Eurovision Song Contest: How Political IS It, And Does It Matter? Blue Say It Went Against Them

How Political IS The Eurovision Song Contest, And Does It Matter?

Blue are the latest pundits to express their concern at the amount of politics that always threaten to govern the Eurovision Song Contest.

The band represented the UK in 2011 and would have come fifth if it had been determined by public vote but, because of the 50/50 split with jury vote, ended up coming 11th.

Singer Duncan James says, "There's a lot of politics involved, unfortunately. You get certain countries voting for their neighbouring countries... so it is more of a political contest, unfortunately, rather than voting on the song."

Blue were the UK's act for 2011, but the jury vote went against them

But how political is the contest, and should this be rectified? The European Broadcasting Union, who oversee the event, make a clear in their rules that "no lyrics, speeches, gestures of a political or similar nature shall be permitted". However, as Dr Karen Fricker points out, the definition of what counts as political is very much open to interpretation, and possibly at the mercy of the EBU's discretion.

She explains, "What can be perceived as direct comment on a political leader, Georgia's 'We Don’t Wanna Put In' in perceived reference to Putin, was not acceptable a few years ago. But comment on Euroscepticism (Montenegro’s "Euro Neuro' in 2012) was allowed. A lesbian kiss was allowed, in the 2013 Finnish act. Conchita Wurst using her winning year to campaign for tolerance and acceptance was been allowed.

"It would appear that the EBU has a selective definition of 'political', and when acts are forwarding a politically progressive agenda that dovetails with its own mandate and values, this is acceptable."

Russia's entry for 2014, the Tolmachevy Sisters, were booed in the arena and became very upset

For Karen, part of the beauty of the contest lies in this tension between the rules of non-political participation, and what the artists come up to get round them.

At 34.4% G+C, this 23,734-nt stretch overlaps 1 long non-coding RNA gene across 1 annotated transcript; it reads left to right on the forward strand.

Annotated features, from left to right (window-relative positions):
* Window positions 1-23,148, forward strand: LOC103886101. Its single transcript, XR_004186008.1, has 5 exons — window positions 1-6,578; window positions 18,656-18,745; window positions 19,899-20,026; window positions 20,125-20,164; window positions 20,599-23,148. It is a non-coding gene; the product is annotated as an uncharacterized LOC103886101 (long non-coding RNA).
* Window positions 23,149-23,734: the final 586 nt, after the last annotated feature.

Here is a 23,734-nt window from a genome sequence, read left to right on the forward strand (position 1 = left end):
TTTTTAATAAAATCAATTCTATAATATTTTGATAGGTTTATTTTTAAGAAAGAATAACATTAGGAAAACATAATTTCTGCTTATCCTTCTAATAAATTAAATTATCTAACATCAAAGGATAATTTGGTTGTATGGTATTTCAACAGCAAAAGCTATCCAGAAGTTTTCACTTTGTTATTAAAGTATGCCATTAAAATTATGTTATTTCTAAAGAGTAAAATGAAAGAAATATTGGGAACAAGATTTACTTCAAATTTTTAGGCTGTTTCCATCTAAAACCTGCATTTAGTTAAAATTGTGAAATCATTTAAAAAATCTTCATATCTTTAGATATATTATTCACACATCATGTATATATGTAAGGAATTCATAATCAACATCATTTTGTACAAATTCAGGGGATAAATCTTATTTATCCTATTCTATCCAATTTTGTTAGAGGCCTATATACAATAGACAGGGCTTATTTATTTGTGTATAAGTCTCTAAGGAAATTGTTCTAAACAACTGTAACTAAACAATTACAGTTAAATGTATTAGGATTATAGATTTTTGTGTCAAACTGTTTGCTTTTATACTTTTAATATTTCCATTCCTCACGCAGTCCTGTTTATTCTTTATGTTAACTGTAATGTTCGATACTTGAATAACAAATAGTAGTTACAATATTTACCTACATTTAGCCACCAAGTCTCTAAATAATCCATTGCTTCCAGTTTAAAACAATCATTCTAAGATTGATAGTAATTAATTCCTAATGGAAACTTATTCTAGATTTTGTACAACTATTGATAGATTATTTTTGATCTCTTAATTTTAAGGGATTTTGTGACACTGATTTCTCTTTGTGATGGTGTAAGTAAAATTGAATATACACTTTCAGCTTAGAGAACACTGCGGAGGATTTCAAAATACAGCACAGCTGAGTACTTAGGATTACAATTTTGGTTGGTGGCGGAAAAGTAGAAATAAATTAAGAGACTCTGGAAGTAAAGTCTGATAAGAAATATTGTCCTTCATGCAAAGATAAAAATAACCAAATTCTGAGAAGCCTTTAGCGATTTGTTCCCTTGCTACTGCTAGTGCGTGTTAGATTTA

"Of course, national entries are sometimes going to use this platform to make statements about issues of national, ethnic, linguistic, cultural, or gendered concern. Why wouldn't they?" she says. "Thanks to the rules, though, these statements can’t be in your face; there has to be a Trojan Horse element. So for me, part of the power and the fun of the contest is to ask 'What are they really saying? What does that tell us about where their culture is at, at this particular point?' Spectators become sleuths, decoding the signs."

Fortunately for sleuth Karen and other academics who increasingly see the Contest as a way of decoding recent European history, there's plenty to chew on this year. Armenia, marking the 100th anniversary of the country's genocide, originally entered a song called 'Don't Deny', which was jumped on by the EBU. Karen chuckles, reporting that "It's now the slightly less direct 'Face the Shadow', but the lyric 'Don't Deny' is still figured repeatedly."

Meanwhile, Russia - who last year sent a pair of teenage twins who wept when they were booed in the hall - continues to raise questions.

"Was it fair to be subjecting these young artists to this kind of negative response when they are artists representing their country, not politicians who make policies and engage in national and international relations?" ponders Karen.

"Arguably, those boos were not for the twins but for Vladimir Putin and the anti-gay laws and acts of international aggression which were very much at the top of the news agenda that year.

This year's Russian entry is Polina Gagarina - but will she be booed because of Putin?

"This year, Ukraine is not competing in Eurovision, because of the ongoing conflict with Russia, and there is an expectation that the Russian act – the lyrics of which are all about a sort of 'let’s all get along in peace in harmony' message – will also get booed. This may sound harsh, but my view is that this is a major international platform for performance, and politics are part of this.

"Artists need to be prepared for responses that are not necessarily about them, their talents, and their song, but about the country they’re representing. You would hope that each country would send professionals who have the chops to face up to these realities.

"Regarding the Russian entry this year, this is only getting more intriguing as the rehearsals have started up in Vienna, because many fan/journalists writing for the Eurovision community sites are saying that the act is brilliantly staged and that she’s an excellent, professional singer. Someone posted on Facebook after Russia’s first rehearsal that they think we’ll be in Sochi next year."

... An outcome which, if it happens, will ensure that the politics around this deceptively lightweight singing competition aren't in danger of going away any time soon.

This year's Eurovision Song Contest semi-final is on BBC3 tonight, with the final being broadcast on Saturday evening at 8pm on BBC1.


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